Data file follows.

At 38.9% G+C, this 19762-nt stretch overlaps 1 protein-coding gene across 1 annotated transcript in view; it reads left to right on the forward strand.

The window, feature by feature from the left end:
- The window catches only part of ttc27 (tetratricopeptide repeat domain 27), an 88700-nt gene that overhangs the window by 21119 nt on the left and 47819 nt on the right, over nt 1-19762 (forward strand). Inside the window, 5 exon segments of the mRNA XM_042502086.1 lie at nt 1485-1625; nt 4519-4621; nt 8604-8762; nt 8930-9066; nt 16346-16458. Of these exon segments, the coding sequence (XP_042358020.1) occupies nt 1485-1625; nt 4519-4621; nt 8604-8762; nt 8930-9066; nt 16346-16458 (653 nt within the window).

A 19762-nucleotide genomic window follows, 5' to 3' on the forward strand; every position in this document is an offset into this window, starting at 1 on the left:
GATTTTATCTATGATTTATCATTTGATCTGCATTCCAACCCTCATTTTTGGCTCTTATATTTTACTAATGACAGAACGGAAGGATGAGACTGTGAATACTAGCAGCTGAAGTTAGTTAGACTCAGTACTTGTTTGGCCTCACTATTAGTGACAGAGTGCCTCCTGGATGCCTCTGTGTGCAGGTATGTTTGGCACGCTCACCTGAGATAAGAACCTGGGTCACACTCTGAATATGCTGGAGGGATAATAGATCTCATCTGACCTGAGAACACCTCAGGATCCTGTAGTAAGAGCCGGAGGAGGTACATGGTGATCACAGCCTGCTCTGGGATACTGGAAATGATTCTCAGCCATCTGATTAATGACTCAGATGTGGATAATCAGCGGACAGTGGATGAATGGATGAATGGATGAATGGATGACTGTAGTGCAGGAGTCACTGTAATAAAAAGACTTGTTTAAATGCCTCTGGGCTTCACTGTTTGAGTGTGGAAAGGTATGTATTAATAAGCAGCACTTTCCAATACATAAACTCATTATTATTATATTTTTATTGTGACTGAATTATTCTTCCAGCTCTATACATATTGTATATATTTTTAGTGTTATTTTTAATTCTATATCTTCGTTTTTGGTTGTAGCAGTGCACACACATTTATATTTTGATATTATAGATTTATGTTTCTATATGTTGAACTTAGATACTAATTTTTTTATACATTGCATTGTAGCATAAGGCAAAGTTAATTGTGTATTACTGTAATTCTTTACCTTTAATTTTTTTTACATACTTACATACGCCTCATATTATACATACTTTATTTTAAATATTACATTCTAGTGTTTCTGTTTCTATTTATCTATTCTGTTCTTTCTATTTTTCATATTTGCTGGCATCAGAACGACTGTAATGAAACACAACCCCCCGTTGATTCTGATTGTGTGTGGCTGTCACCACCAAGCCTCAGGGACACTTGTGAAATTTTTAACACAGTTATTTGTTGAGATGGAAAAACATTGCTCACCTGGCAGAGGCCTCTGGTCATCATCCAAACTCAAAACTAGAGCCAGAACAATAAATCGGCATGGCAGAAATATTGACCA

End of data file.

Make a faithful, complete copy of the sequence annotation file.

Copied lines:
At 38.9% G+C, this 19762-nt stretch overlaps 1 protein-coding gene across 1 annotated transcript in view; it reads left to right on the forward strand.

The window, feature by feature from the left end:
- The window catches only part of ttc27 (tetratricopeptide repeat domain 27), an 88700-nt gene that overhangs the window by 21119 nt on the left and 47819 nt on the right, over nt 1-19762 (forward strand). Inside the window, 5 exon segments of the mRNA XM_042502086.1 lie at nt 1485-1625; nt 4519-4621; nt 8604-8762; nt 8930-9066; nt 16346-16458. Of these exon segments, the coding sequence (XP_042358020.1) occupies nt 1485-1625; nt 4519-4621; nt 8604-8762; nt 8930-9066; nt 16346-16458 (653 nt within the window).

A 19762-nucleotide genomic window follows, 5' to 3' on the forward strand; every position in this document is an offset into this window, starting at 1 on the left:
GATTTTATCTATGATTTATCATTTGATCTGCATTCCAACCCTCATTTTTGGCTCTTATATTTTACTAATGACAGAACGGAAGGATGAGACTGTGAATACTAGCAGCTGAAGTTAGTTAGACTCAGTACTTGTTTGGCCTCACTATTAGTGACAGAGTGCCTCCTGGATGCCTCTGTGTGCAGGTATGTTTGGCACGCTCACCTGAGATAAGAACCTGGGTCACACTCTGAATATGCTGGAGGGATAATAGATCTCATCTGACCTGAGAACACCTCAGGATCCTGTAGTAAGAGCCGGAGGAGGTACATGGTGATCACAGCCTGCTCTGGGATACTGGAAATGATTCTCAGCCATCTGATTAATGACTCAGATGTGGATAATCAGCGGACAGTGGATGAATGGATGAATGGATGAATGGATGACTGTAGTGCAGGAGTCACTGTAATAAAAAGACTTGTTTAAATGCCTCTGGGCTTCACTGTTTGAGTGTGGAAAGGTATGTATTAATAAGCAGCACTTTCCAATACATAAACTCATTATTATTATATTTTTATTGTGACTGAATTATTCTTCCAGCTCTATACATATTGTATATATTTTTAGTGTTATTTTTAATTCTATATCTTCGTTTTTGGTTGTAGCAGTGCACACACATTTATATTTTGATATTATAGATTTATGTTTCTATATGTTGAACTTAGATACTAATTTTTTTATACATTGCATTGTAGCATAAGGCAAAGTTAATTGTGTATTACTGTAATTCTTTACCTTTAATTTTTTTTACATACTTACATACGCCTCATATTATACATACTTTATTTTAAATATTACATTCTAGTGTTTCTGTTTCTATTTATCTATTCTGTTCTTTCTATTTTTCATATTTGCTGGCATCAGAACGACTGTAATGAAACACAACCCCCCGTTGATTCTGATTGTGTGTGGCTGTCACCACCAAGCCTCAGGGACACTTGTGAAATTTTTAACACAGTTATTTGTTGAGATGGAAAAACATTGCTCACCTGGCAGAGGCCTCTGGTCATCATCCAAACTCAAAACTAGAGCCAGAACAATAAATCGGCATGGCAGAAATATTGACCA